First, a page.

The case where FrameNet is used to formalize a preposition frame can be handled similarly, i.e. one can say

# IF for($var0,$var1) ^ {present($var0) OR past($var0) OR \
 future($var0)} THEN ^2_Benefit:Benefitor($var1) ^2_Benefit:Act($var0)


# IF for($var0,$var1) ^ {present($var0) OR past($var0) OR \
 future($var0)} THEN ^2_Benefit:Benefitor(for,$var1) ^2_Benefit:Act(for,$var0)

In cases like

# IF _subj-a($Size,$var0) THEN ^1_Dimension:Measurement($Size) \

I think we need to go with something like

# IF _subj-a($Size,$var0) THEN ^1_Dimension:Measurement(size,$Size) \
 ^2_Dimension:Object(size, $var0)

One way to look at my point is that all the relationships that are produced by a certain rule, need to have some commonality that lets us tell that they all came from the same rule.

Another, more thorough, way to look at it as follows... The general syntax of the FrameNet-type relations produced by your rules should be of the form

^knowledge-source_frame-type:frame-element-type(frame-instance, \
  frame-element instance)

For instance in the case

  • "show" denotes the frame-instance
  • $var0 denotes the frame-element instance

Anyway this change is necessary for the output of the rules to be used by an AI system in the way that I want them to be. Because, in the AI system, we will apply multiple rules to a sentence, producing a bunch of FN relations for that sentence -- and for each of these FN relations, we need to know which frame-instance it corresponds to.

Finally, one complexity I'll mention is, consider the sentence:

"Bob says killing for the Mafia beats killing for the government"
uncountable(Bob) [6]
present(says) [6]
_subj(says, Bob) [6]
_that(says, beats) [3]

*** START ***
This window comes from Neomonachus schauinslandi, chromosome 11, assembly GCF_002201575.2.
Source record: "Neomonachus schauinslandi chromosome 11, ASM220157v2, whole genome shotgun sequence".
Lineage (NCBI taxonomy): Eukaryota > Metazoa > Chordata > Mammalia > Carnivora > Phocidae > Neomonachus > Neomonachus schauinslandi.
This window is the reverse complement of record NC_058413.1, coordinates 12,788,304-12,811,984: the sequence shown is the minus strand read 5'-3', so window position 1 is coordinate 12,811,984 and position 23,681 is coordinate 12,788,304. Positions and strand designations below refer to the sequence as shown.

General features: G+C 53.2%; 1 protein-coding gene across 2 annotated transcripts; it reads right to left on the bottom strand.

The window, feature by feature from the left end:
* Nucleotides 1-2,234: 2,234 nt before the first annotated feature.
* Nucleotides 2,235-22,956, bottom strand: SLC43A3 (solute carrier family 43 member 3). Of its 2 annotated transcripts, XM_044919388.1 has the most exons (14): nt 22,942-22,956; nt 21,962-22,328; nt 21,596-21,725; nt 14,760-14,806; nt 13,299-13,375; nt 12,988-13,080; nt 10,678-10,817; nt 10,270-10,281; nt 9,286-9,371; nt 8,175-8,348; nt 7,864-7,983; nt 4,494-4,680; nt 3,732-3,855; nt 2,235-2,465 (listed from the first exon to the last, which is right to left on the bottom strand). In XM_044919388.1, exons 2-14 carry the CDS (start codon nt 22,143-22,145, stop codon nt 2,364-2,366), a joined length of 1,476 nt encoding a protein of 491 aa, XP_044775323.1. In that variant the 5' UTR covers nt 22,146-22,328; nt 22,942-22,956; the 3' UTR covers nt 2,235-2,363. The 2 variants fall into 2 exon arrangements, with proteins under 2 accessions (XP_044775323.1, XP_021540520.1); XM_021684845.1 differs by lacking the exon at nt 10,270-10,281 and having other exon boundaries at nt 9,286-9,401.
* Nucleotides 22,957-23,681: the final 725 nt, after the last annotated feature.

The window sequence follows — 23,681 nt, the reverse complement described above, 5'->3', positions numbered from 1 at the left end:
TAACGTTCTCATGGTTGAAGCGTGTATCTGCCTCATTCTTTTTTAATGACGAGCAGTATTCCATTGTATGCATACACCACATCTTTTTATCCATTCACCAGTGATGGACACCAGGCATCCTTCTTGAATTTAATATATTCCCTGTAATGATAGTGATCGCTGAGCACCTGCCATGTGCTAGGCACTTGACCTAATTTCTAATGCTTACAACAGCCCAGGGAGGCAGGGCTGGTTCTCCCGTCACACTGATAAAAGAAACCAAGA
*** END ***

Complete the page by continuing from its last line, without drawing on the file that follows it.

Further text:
uncountable(killing) [6]
for(killing, Mafia) [3]
singular(Mafia) [6]
definite(Mafia) [6]
hyp(beats) [3]
present(beats) [5]
_subj(beats, killing) [3]
_obj(beats, killing_1) [5]
uncountable(killing_1) [5]
for(killing_1, government) [2]
definite(government) [6]

In this case there are two instances of "for". The script that transform this into FN relationships will need to take care to distinguish the two different for's (or we might want to modify RelEx to make this distinction). It might want to do something like insert an index after the second for, as in

uncountable(Bob) [6]
present(says) [6]
_subj(says, Bob) [6]
_that(says, beats) [3]
uncountable(killing) [6]
for(killing, Mafia) [3]
singular(Mafia) [6]
definite(Mafia) [6]
hyp(beats) [3]
present(beats) [5]
_subj(beats, killing) [3]
_obj(beats, killing_1) [5]
uncountable(killing_1) [5]
for_1(killing_1, government) [2]
definite(government) [6]

That way upon applying the rule:

# IF for($var0,$var1) ^ {present($var0) OR past($var0) OR future($var0)} \
 THEN  ^2_Benefit:Benefitor(for,$var1) ^2_Benefit:Act(for,$var0)

we would obtain:



Here the first argument of the FN relationships allows us to correctly associate the different acts of killing with the different benefitors

Comparatives and Phantom Nodes

A bit of subtlety is needed to deal with sentences like

Mike eats more cookies than Ben.

which RelEx should (at time of writing, Jan 6, 2007, does not) deal with as something like

_subj(like, Mike)
_subj(eat, Mike)
_obj(eat, cookie)
more(cookie, $cVar0)

Then we could use a RelEx2FrameNet mapping rule such as:

^2_AsymmetricEvaluativeComparison:ProfiledItem(more, $var1)
^2_AsymmetricEvaluativeComparison:StandardItem(more, $var1_1)
^2_AsymmetricEvaluativeComparison:Valence(more, more)

which embodies the commonsense intuition about comparisons regarding eating.

Note that I introduced a new frame AsymmetricEvaluativeComparison here, by analogy to the FrameNet frame Evaluative_comparison.

Note also that the above rule may be too specialized, though it's not incorrect. One could also try more general rules like

^2_AsymmetricEvaluativeComparison:ProfiledItem(more, $var1)
^2_AsymmetricEvaluativeComparison:StandardItem(more, $var1_1)
^2_AsymmetricEvaluativeComparison:Valence(more, more)